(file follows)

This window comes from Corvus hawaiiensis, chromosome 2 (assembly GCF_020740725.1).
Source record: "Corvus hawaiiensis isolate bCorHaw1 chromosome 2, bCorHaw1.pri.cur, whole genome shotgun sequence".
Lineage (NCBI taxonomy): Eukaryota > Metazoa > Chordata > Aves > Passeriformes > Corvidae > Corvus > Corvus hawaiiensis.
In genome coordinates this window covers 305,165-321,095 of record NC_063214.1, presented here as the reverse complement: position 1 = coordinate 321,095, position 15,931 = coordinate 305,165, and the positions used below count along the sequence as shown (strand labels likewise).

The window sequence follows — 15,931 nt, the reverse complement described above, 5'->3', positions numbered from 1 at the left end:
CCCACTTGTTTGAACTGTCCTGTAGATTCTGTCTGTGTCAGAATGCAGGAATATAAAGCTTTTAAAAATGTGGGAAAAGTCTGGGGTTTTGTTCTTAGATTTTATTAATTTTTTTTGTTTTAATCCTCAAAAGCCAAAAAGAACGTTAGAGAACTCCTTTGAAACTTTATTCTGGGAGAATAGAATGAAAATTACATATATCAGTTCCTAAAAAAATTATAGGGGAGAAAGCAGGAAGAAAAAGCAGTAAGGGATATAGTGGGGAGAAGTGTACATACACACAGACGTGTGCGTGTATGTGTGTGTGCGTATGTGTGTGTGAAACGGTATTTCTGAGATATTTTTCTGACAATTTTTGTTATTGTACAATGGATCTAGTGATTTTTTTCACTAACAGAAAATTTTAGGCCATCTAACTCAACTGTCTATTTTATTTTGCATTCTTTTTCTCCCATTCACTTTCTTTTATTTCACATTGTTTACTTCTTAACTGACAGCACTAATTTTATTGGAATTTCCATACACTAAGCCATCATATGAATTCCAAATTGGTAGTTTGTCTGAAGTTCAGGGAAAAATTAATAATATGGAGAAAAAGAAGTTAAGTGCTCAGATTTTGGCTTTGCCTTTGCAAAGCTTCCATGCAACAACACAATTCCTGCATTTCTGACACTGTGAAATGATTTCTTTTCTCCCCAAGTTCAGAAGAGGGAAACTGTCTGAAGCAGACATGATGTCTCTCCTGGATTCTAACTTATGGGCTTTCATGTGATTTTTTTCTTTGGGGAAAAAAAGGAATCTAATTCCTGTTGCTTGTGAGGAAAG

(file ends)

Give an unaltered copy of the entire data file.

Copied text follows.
This window comes from Corvus hawaiiensis, chromosome 2 (assembly GCF_020740725.1).
Source record: "Corvus hawaiiensis isolate bCorHaw1 chromosome 2, bCorHaw1.pri.cur, whole genome shotgun sequence".
Lineage (NCBI taxonomy): Eukaryota > Metazoa > Chordata > Aves > Passeriformes > Corvidae > Corvus > Corvus hawaiiensis.
In genome coordinates this window covers 305,165-321,095 of record NC_063214.1, presented here as the reverse complement: position 1 = coordinate 321,095, position 15,931 = coordinate 305,165, and the positions used below count along the sequence as shown (strand labels likewise).

The window sequence follows — 15,931 nt, the reverse complement described above, 5'->3', positions numbered from 1 at the left end:
CCCACTTGTTTGAACTGTCCTGTAGATTCTGTCTGTGTCAGAATGCAGGAATATAAAGCTTTTAAAAATGTGGGAAAAGTCTGGGGTTTTGTTCTTAGATTTTATTAATTTTTTTTGTTTTAATCCTCAAAAGCCAAAAAGAACGTTAGAGAACTCCTTTGAAACTTTATTCTGGGAGAATAGAATGAAAATTACATATATCAGTTCCTAAAAAAATTATAGGGGAGAAAGCAGGAAGAAAAAGCAGTAAGGGATATAGTGGGGAGAAGTGTACATACACACAGACGTGTGCGTGTATGTGTGTGTGCGTATGTGTGTGTGAAACGGTATTTCTGAGATATTTTTCTGACAATTTTTGTTATTGTACAATGGATCTAGTGATTTTTTTCACTAACAGAAAATTTTAGGCCATCTAACTCAACTGTCTATTTTATTTTGCATTCTTTTTCTCCCATTCACTTTCTTTTATTTCACATTGTTTACTTCTTAACTGACAGCACTAATTTTATTGGAATTTCCATACACTAAGCCATCATATGAATTCCAAATTGGTAGTTTGTCTGAAGTTCAGGGAAAAATTAATAATATGGAGAAAAAGAAGTTAAGTGCTCAGATTTTGGCTTTGCCTTTGCAAAGCTTCCATGCAACAACACAATTCCTGCATTTCTGACACTGTGAAATGATTTCTTTTCTCCCCAAGTTCAGAAGAGGGAAACTGTCTGAAGCAGACATGATGTCTCTCCTGGATTCTAACTTATGGGCTTTCATGTGATTTTTTTCTTTGGGGAAAAAAAGGAATCTAATTCCTGTTGCTTGTGAGGAAAG